"Investors want certainty, and we cannot give them certainty. We can give them high probability; we cannot give them certainty",,, by Charles William Hamilton


  1. Hi STE,

    On behavioral finance, would you be able to share one particular occasion during your investment journey that you did well, or did not do well because of behavioral finance (whether your action is rational or irrational) and the lessons learned. Thanks

  2. Hi millionfaith,
    One of the biggest mistake I have in my early investment was the "loss aversion" in behavioral financial . I was holding to a counter called Berjaya Group ( a multi industrial counter ) and a bit of speculative . I lost more than RM 20K on this counter ,, price dropped from a dollar to 20 over cents ,, I am holding it in hopping that the price may rebound ( kind of feeling pain if I sell it ) ,, but at the end I lost more . As for the " did well " areas , I think the behavioral finance will teach us to avoid the " pit fall " in investing and avoid the mistake , like what I quote on the other blog about " walking a dog ". Pit fall like controlling our emotion and not to trade much also avoiding the hot and hype stocks ,,eg , I escaped the dot com bubble and not investing in these counter , think if those holding " creative " at high might be still bleeding now.
    Other behavioral gap we could avoid is the " anchoring " to certain price for particular stock , like 52 week high or low. Also , the comfirmation bias that we always look for news we wanted to hear or read ,,when searching for info. I hope to write more about these in my following blog,, cheers !

  3. Hi STE,

    Thanks for the sharing.

    You are rationally wired, that would make you a successful investor. Most speculators would have their fingers burnt invested in IT stocks during the dot com bubble. By the way, just curious, do you trade at times too (i.e. buy with a mindset to take short term volatility?)

    Sometimes, really hard to know if our action is right or wrong (even due diligence is done). Only time will tell. As much as we need to have patience, we need to determine if we have 'married' the right stock. Love is blind, investing is blind too. There is no certainty, only probability.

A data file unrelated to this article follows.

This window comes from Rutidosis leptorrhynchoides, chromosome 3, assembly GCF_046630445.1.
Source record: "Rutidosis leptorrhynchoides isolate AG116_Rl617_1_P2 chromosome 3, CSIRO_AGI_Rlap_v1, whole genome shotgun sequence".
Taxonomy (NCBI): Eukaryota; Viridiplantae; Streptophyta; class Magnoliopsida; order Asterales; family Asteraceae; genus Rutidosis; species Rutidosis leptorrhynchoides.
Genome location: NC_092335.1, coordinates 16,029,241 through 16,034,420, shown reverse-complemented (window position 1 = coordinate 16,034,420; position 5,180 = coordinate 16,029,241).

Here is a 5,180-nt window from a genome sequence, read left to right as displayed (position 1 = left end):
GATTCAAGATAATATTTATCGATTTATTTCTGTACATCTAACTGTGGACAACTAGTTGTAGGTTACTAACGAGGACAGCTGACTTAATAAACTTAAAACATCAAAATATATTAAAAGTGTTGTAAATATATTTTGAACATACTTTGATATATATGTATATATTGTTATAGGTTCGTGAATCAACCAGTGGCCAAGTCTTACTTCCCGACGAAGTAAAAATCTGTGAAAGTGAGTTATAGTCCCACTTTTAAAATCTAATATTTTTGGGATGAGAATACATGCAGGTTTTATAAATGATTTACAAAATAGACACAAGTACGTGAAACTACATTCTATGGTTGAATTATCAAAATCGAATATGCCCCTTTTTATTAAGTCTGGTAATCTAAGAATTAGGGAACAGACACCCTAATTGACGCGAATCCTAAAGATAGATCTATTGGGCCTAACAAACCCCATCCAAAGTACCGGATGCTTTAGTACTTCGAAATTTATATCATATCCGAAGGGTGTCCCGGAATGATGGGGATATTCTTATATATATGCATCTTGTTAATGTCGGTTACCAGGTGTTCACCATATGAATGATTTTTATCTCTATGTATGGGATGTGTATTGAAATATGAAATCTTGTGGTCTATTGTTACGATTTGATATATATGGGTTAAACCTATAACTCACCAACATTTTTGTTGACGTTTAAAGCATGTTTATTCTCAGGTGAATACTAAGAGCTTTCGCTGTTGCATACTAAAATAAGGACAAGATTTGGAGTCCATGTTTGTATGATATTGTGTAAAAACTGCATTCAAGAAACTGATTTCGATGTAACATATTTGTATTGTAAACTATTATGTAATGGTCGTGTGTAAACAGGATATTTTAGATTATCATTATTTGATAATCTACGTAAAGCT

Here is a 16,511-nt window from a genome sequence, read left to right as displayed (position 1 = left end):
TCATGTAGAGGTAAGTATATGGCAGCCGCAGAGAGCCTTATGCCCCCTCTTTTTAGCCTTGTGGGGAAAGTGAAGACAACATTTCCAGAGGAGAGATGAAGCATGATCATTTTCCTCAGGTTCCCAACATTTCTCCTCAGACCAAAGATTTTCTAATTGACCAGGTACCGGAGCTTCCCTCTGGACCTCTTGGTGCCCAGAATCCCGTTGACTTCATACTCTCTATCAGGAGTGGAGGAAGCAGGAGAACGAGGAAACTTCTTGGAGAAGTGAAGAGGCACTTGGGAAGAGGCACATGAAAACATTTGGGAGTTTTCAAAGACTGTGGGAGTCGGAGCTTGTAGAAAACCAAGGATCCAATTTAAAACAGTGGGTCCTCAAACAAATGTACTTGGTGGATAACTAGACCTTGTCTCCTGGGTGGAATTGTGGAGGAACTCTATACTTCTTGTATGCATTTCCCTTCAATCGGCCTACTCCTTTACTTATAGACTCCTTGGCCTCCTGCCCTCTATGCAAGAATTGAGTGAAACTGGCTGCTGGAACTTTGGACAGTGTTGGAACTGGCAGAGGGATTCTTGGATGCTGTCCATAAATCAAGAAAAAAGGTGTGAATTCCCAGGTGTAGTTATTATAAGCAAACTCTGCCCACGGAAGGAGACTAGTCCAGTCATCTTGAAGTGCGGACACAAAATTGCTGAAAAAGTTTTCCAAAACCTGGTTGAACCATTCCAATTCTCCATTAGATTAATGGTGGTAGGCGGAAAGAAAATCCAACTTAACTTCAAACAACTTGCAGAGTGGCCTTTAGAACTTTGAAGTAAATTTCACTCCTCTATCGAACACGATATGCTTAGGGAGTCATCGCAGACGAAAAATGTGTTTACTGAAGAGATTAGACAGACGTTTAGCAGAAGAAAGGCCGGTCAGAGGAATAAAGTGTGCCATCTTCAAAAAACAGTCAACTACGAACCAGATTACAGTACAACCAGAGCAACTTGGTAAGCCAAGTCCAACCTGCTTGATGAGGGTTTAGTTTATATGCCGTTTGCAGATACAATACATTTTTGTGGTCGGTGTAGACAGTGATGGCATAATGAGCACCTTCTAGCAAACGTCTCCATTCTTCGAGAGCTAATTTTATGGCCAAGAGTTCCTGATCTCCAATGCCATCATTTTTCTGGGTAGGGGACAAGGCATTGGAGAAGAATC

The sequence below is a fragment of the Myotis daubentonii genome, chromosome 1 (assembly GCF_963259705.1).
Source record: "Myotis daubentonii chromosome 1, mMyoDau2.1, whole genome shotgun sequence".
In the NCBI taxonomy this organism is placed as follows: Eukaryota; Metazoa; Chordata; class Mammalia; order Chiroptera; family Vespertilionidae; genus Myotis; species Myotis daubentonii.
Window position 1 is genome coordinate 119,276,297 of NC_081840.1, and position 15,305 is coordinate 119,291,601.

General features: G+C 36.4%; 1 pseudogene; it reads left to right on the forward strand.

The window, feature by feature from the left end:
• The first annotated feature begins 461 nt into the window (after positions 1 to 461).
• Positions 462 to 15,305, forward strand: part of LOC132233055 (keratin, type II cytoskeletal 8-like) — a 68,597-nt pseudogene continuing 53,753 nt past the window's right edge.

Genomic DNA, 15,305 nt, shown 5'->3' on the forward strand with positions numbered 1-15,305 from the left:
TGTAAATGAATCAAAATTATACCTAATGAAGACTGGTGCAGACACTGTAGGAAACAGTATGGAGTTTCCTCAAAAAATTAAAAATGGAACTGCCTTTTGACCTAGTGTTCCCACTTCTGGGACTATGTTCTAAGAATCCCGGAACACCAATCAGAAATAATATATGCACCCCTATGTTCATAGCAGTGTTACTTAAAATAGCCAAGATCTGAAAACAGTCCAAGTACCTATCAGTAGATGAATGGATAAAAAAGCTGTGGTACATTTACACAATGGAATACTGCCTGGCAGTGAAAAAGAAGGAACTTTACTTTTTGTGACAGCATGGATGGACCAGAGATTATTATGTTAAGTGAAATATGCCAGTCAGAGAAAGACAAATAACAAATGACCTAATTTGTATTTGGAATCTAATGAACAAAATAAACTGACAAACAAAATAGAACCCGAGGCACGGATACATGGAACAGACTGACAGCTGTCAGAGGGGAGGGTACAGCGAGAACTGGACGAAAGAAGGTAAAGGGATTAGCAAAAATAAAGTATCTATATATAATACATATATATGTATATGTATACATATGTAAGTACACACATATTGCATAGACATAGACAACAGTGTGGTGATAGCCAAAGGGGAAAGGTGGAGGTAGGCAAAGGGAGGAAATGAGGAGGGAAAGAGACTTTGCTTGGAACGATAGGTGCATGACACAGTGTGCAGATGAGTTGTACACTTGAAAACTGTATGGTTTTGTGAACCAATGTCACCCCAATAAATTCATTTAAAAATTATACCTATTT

Sometimes, I am aware of the risk getting into or holding onto certain investments, but the thrill and excitement of being right, and having a different general opinion, believing in my thesis made me take the plunge anyway. Having said that, there are hits and misses. What would you suggest me to do to counter such behavior besides strengthen my control over my mind?

    1. Hi millionfaith ,

      Haha :) I like your description on holding stocks as "married "..yah Love is blind ,,,the biggest problem is that the one you love does not know you are loving her .. same apply to stock ,,, stock does not know who own them ( love them ) don't have any "relationship" with any stocks !! :)
      Yes , "trading ' is really have fun , especially when we do the betting right ,if we have that in few times , as you said , the thrill and excitement is high !! But as I mentioned ,, this will make us think that we are having skill to " predict " the movement of the price (which is rather random in short term ).. and subsequently have bias of "over-confident " which lead us to have more "trade " .. Always remember that " trading is not a Zero sum game .. because of cost .. in the long run ,, your brokers and SGX will make money .. ( so better buy into SGX instead ,,, just kidding ).
      I am not a trader and I only re-balance my portfolio once a while , base on long term market valuation ( pls refer to my early post on " mean reversion ) to determine the long term market valuation.
      Sometimes I do take some position on market over-reaction on certain counter ,, like ARA /DBS not long ago (even that , i will need to hold the counters for quite sometime to see the market reverting to mean ),,, I hope to make a blog post on this in near future .. so stay tuned .. cheers !!!